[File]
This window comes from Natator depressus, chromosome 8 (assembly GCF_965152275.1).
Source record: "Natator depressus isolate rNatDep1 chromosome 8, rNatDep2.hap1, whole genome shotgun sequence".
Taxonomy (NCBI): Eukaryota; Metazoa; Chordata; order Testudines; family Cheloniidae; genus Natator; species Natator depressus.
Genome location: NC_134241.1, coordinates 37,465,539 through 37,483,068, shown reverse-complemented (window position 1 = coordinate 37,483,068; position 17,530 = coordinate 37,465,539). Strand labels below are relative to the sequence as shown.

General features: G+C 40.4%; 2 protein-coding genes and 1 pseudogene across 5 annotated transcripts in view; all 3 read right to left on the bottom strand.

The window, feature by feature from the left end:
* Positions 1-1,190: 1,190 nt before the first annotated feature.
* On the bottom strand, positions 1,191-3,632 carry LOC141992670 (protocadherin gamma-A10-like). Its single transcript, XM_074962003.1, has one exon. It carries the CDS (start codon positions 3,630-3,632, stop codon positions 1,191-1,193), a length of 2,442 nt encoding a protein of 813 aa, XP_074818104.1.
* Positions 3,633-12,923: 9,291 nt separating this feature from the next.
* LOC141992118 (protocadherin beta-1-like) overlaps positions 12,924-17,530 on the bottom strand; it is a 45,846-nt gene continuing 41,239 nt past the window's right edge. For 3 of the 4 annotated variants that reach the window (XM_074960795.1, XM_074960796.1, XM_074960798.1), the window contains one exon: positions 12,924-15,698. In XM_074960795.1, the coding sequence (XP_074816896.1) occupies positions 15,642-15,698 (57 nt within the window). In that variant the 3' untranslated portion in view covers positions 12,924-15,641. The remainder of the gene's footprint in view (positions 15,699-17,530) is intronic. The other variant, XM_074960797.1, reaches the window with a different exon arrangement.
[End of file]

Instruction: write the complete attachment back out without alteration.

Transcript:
This window comes from Natator depressus, chromosome 8 (assembly GCF_965152275.1).
Source record: "Natator depressus isolate rNatDep1 chromosome 8, rNatDep2.hap1, whole genome shotgun sequence".
Taxonomy (NCBI): Eukaryota; Metazoa; Chordata; order Testudines; family Cheloniidae; genus Natator; species Natator depressus.
Genome location: NC_134241.1, coordinates 37,465,539 through 37,483,068, shown reverse-complemented (window position 1 = coordinate 37,483,068; position 17,530 = coordinate 37,465,539). Strand labels below are relative to the sequence as shown.

General features: G+C 40.4%; 2 protein-coding genes and 1 pseudogene across 5 annotated transcripts in view; all 3 read right to left on the bottom strand.

The window, feature by feature from the left end:
* Positions 1-1,190: 1,190 nt before the first annotated feature.
* On the bottom strand, positions 1,191-3,632 carry LOC141992670 (protocadherin gamma-A10-like). Its single transcript, XM_074962003.1, has one exon. It carries the CDS (start codon positions 3,630-3,632, stop codon positions 1,191-1,193), a length of 2,442 nt encoding a protein of 813 aa, XP_074818104.1.
* Positions 3,633-12,923: 9,291 nt separating this feature from the next.
* LOC141992118 (protocadherin beta-1-like) overlaps positions 12,924-17,530 on the bottom strand; it is a 45,846-nt gene continuing 41,239 nt past the window's right edge. For 3 of the 4 annotated variants that reach the window (XM_074960795.1, XM_074960796.1, XM_074960798.1), the window contains one exon: positions 12,924-15,698. In XM_074960795.1, the coding sequence (XP_074816896.1) occupies positions 15,642-15,698 (57 nt within the window). In that variant the 3' untranslated portion in view covers positions 12,924-15,641. The remainder of the gene's footprint in view (positions 15,699-17,530) is intronic. The other variant, XM_074960797.1, reaches the window with a different exon arrangement.